A dreadful superstition hung about the spot. A sangulac, as the Normans called it, or fountain of blood, was said to spring up here after every shower of rain, in token of God's anger at the immense outpouring of Christian blood on that fatal field; and men were thankful when a religious house rose on the spot, and banished it. The abbey was very magnificent, and had great privileges granted to it. Amongst these was one resembling that of the vestal virgins of Rome. If the Abbot of Battle met casually any culprit going to execution, he had the power of pardoning him on the spot.
He (the Abbot) was privileged to sit in Parliament, and the land for three miles round the Abbey was bestowed on the brethren.
At the Dissolution the Abbey was granted to a person named Gilmer, who, after pulling down many of the buildings, sold the estate to Sir Anthony Browne, whose descendants used part of the Abbey as a dwelling.
The Websters purchased the estate of Anthony Browne, Viscount Montague, and enlarged and improved the house The hall remained perfect, and part of the cloisters formed a charming room of Lady Webster's. The house stands on a gentle rise, bounded by woody hills on three sides; in the front is a valley winding away towards Hastings. The grand entrance gateway is now the most perfect part remaining; it is square and embattled, and has octagonal towers at each angle. In front are pointed arches and pilasters. The roof was destroyed. The Abbey Church has also been destroyed, but parts of the cloister arches remain, and the ruins of the monks' refectory, with a detached hall, in which it is supposed the tenants of the Abbey were entertained. The hall has some long pointed windows, twelve on one side and six on the other; below is a crypt with pillars and arches.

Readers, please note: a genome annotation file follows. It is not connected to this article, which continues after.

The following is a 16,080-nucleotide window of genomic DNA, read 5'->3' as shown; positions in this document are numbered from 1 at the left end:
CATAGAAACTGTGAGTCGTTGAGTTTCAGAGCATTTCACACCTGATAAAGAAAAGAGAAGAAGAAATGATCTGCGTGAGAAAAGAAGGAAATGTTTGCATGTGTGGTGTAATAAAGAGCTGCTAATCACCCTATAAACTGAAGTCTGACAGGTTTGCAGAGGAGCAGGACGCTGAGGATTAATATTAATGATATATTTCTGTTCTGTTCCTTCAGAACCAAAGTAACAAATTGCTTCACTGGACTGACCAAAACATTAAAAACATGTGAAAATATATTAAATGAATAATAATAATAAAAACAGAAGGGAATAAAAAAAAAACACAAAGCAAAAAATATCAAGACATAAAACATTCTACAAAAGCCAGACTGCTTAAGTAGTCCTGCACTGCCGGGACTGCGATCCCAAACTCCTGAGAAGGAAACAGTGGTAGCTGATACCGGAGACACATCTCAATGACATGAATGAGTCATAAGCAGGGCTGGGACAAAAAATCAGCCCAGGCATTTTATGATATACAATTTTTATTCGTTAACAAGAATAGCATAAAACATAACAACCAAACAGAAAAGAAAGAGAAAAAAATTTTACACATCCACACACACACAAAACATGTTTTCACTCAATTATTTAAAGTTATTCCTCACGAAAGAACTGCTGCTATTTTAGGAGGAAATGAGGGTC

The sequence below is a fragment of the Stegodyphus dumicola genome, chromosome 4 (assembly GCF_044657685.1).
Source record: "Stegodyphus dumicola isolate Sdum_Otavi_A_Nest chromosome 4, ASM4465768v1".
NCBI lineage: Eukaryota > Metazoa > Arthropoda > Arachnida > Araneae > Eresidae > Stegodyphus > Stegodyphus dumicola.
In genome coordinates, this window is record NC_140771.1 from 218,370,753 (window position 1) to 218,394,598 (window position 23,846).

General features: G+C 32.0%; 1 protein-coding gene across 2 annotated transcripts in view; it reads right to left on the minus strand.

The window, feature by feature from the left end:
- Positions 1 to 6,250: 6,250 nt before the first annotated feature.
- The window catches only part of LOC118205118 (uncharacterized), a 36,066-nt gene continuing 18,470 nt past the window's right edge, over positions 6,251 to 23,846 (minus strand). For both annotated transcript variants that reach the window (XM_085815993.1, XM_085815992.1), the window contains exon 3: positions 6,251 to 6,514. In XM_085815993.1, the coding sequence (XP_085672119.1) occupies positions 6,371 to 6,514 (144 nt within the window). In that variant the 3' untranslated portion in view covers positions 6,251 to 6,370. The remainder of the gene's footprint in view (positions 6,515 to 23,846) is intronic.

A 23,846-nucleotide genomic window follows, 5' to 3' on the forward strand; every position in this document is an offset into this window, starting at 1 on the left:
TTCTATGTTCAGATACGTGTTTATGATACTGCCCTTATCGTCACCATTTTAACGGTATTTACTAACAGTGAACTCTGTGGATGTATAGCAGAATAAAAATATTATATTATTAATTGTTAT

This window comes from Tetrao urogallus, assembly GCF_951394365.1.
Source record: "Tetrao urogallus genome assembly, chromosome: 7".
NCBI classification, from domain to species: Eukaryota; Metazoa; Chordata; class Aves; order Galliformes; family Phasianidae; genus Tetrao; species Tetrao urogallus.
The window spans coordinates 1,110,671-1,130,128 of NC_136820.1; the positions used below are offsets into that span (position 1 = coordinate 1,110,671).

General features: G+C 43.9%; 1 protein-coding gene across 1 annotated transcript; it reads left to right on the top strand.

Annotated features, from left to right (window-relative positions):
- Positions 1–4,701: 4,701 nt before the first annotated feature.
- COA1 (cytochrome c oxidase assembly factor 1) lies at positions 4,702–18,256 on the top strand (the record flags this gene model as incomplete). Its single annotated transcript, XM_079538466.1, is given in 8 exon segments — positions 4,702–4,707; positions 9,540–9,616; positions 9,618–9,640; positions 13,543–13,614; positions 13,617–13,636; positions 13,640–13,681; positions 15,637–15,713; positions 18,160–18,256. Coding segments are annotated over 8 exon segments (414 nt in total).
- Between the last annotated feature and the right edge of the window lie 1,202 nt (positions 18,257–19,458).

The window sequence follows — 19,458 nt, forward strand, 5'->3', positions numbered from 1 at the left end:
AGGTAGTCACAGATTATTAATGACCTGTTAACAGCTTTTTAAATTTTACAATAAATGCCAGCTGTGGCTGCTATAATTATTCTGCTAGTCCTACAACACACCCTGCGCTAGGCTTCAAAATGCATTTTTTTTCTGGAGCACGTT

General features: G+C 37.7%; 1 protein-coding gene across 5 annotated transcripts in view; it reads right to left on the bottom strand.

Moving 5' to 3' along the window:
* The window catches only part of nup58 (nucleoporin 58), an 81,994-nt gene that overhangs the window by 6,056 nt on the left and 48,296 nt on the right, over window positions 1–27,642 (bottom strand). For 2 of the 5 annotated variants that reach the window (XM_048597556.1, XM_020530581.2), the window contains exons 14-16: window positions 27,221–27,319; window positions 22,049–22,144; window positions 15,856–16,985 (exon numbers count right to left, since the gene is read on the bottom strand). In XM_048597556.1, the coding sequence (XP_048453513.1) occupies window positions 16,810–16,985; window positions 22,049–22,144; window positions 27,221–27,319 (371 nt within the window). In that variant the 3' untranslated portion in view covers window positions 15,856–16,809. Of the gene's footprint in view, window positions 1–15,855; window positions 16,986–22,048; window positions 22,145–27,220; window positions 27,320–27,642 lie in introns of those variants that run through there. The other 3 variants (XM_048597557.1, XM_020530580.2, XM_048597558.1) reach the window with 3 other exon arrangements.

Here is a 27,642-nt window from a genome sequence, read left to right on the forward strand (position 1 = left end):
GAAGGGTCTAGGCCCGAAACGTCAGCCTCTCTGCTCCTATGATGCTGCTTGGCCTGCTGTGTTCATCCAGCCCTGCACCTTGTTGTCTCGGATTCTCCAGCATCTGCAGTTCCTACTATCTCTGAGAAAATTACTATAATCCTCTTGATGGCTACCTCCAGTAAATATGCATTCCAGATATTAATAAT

It was formerly believed that the monks of Battle Abbey possessed a roll or list of all the persons who accompanied William to England; the roll having been given them that they might pray for the souls of the slain. It was also said to contain a list of the families who came over after William's conquest, and settled in the country.
It is now thought (indeed Camden asserts) that the roll existing in his time was forged, and that the names inserted were not in Doomsday Book.
It is probable, nevertheless, that a list of the slain may have been given to the Benedictines for use in their masses, but if so, it has long been lost.
There is a tradition that the original roll, compiled by the monks of Battle, hung in their Abbey beneath some Latin verses, of which a translation was formerly inscribed on a tablet in Battle Church; they ran thus:-
The Abbey, always inhabited by families of distinction, is now the property of the Duke of Cleveland.